Look and feel—which I think of as shorthand for the Venn diagram overlap of usability, user experience, and design—is important. In my experience, most people who are vocal about the importance of look and feel are designers, so I think non-designers take that opinion with a grain of salt. “Sure, *you* think it’s important to avoid flashing-spinning-screaming things and Comic Sans, but I love my ideas, and I’m the client.” (There are many excellent summaries of this client/designer tension, including The Oatmeal’s How a Web Design Goes Straight to Hell, so I’ll spend no more time on it.)

I think more people in the KM(+/-)E sphere should be concerned about look and feel—and not just about websites. Anything I produce—from an email to a print piece to a website to a conference presentation—has a look and feel. Considering look and feel, finding out what people think about it, and improving it where possible is critical to effective knowledge management and exchange.

Someone looking at a website for the first time decides in 1/20th of one second whether it looks good. That instant carries over into judgments about quality, usefulness, and reputation of a site and its content. So creating a positive first impression is a crucial first step to improving knowledge use and exchange.

If a website design makes me feel overwhelmed, I’m going to leave (that’s why I picked Google over Yahoo in the search engine wars back in the day—Google gave me a clean search box; Yahoo garbaged the search up with news and entertainment and travel options and and and…). If a brochure has jarring or out-of-context art choices (e.g., a combination of stock photography and clip art), I probably won’t read it. If a presenter is reading words from her own slides, she loses my attention. I don’t get the benefit of the attempt at knowledge exchange. In everyday life, that’s as much my fault as yours—but if you call yourself a knowledge manager, invested in knowledge exchange and uptake, it’s your responsibility to think about whether that initial 1/20th of a second will make your audience think that your website/brochure/presentation is worth more seconds, or even minutes or hours, of their attention.

[1] At some point circa 2011, I started seeing the abbreviation “KM” for “Knowledge Management” being replaced with “KME,” “KM&E”, or “KM/E”—meaning “Knowledge Management and Exchange”. The change didn’t fully take hold—”knowledge management” gets over 13,000,000 results on Google, vs. just under 6 million for “knowledge management and exchange”. I had always read the “…and exchange” as implied: To me, there’s no purpose in managing knowledge unless people use and exchange the knowledge I’m managing. Go back to reference point.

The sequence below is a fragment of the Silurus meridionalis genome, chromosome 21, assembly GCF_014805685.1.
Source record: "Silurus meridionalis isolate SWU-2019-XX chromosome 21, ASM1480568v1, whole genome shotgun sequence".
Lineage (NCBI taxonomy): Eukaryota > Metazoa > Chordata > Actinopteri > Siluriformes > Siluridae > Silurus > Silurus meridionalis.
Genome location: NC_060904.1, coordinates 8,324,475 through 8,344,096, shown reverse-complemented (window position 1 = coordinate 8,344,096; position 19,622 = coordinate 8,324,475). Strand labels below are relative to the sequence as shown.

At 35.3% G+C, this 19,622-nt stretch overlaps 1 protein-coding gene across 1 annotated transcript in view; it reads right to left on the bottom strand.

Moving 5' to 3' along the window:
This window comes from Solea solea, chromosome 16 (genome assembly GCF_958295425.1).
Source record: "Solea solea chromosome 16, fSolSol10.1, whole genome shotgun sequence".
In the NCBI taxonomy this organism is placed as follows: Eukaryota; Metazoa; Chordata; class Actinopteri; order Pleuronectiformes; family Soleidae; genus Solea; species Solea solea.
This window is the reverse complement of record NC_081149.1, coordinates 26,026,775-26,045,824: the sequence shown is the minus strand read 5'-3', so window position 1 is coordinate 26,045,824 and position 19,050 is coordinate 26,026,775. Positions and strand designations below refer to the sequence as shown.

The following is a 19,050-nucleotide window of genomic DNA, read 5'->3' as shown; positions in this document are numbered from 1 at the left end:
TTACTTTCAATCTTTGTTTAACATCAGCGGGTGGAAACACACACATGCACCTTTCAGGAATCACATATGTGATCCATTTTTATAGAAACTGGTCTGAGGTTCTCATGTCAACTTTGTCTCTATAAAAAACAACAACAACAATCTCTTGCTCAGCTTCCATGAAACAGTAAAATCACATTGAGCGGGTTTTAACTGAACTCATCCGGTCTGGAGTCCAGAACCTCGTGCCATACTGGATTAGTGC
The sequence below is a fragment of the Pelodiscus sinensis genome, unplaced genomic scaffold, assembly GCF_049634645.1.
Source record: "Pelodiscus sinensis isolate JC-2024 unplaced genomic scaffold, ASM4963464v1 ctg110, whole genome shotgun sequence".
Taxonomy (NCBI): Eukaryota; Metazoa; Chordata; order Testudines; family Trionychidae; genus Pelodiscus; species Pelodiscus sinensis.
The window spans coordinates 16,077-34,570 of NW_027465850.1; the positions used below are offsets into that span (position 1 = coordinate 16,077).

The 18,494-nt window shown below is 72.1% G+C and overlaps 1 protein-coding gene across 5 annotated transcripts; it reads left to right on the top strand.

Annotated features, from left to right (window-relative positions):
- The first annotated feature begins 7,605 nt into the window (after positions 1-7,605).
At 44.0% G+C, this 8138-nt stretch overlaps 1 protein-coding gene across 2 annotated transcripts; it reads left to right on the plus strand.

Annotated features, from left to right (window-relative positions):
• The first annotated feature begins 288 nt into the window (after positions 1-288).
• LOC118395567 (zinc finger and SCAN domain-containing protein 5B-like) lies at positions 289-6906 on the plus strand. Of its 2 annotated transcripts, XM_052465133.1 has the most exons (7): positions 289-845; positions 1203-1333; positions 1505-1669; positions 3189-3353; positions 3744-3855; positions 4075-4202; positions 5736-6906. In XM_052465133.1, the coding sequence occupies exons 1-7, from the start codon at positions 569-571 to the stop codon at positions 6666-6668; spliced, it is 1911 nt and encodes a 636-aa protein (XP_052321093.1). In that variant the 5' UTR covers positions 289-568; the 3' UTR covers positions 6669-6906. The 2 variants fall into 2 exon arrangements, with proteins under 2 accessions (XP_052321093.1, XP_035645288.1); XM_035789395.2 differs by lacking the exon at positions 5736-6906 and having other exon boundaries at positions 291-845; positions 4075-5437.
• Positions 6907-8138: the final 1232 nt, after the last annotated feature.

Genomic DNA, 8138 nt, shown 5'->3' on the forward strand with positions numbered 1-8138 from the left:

[2] I realize this whole topic marginalizes people with visual impairments. I don’t know the accessible equivalent of “look and feel”. I should probably educate myself much more on that front. Go back to reference point.

Dubious Milestone: 1,000 spam comments

I would like to thank all the marketers of Cialis, knockoff designer handbags (especially Louis Vuitton), and SEO optimization “services” for their interest in my blog. I’m touched. But since I have better things to do than moderate spam comments (for example, anything else I ever do), I have closed comments.

While I’m strongly in favor of a participatory atmosphere and an open exchange of ideas, this blog has received over 1,000 spam comments, and zero real comments. If you’re a real human who actually wants to talk to me (without me buying anything from you or accepting membership in your malware-enslaved spam-spewing botnet), you’ll find ways to contact me via the About page.


How to Write a Useful Bug Report

I work in the space between front-end web people (who write content and talk to web users) and back-end web people (who write code and build web applications). I help wonks[1] communicate with geeks[2]. A fundamental element of success in this pursuit is the Useful Bug Report. (There’s a bit of a rant coming up, so if you want to skip straight to the how-to, here’s your link.)

The tracking system we use for bugs/feature requests/etc. works well. It isn’t perfect.[3] It leaves room for gaps in wonk/geek communication. For example, the instructions for the “Description” field say:

Put as many details as possible in the Description, including links to the pages involved, usernames/emails, and your browser version.

These instructions aren’t very helpful to a wonk who is trying to write a report that will be useful to a geek. Minute detail does not necessarily produce good bug reports. On the other hand, neither does an “I was on our website and something is broken—I clicked something, and it looked weird” approach.